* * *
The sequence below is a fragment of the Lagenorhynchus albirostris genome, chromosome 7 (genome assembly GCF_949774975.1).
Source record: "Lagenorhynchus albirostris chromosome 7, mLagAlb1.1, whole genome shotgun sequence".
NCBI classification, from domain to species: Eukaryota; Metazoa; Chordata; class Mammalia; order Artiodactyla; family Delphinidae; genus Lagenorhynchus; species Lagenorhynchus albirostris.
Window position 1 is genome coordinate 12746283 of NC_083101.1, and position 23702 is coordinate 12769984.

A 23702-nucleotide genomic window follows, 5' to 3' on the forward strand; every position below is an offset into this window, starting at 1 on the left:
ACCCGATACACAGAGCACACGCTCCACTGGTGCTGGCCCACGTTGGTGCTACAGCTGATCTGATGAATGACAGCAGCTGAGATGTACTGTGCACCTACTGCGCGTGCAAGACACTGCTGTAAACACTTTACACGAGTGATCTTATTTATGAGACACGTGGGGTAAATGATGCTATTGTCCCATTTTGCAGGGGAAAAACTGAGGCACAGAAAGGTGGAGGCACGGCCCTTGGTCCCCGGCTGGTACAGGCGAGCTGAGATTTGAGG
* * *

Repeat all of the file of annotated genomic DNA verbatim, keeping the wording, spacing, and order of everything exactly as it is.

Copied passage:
The sequence below is a fragment of the Lagenorhynchus albirostris genome, chromosome 7 (genome assembly GCF_949774975.1).
Source record: "Lagenorhynchus albirostris chromosome 7, mLagAlb1.1, whole genome shotgun sequence".
NCBI classification, from domain to species: Eukaryota; Metazoa; Chordata; class Mammalia; order Artiodactyla; family Delphinidae; genus Lagenorhynchus; species Lagenorhynchus albirostris.
Window position 1 is genome coordinate 12746283 of NC_083101.1, and position 23702 is coordinate 12769984.

A 23702-nucleotide genomic window follows, 5' to 3' on the forward strand; every position below is an offset into this window, starting at 1 on the left:
ACCCGATACACAGAGCACACGCTCCACTGGTGCTGGCCCACGTTGGTGCTACAGCTGATCTGATGAATGACAGCAGCTGAGATGTACTGTGCACCTACTGCGCGTGCAAGACACTGCTGTAAACACTTTACACGAGTGATCTTATTTATGAGACACGTGGGGTAAATGATGCTATTGTCCCATTTTGCAGGGGAAAAACTGAGGCACAGAAAGGTGGAGGCACGGCCCTTGGTCCCCGGCTGGTACAGGCGAGCTGAGATTTGAGG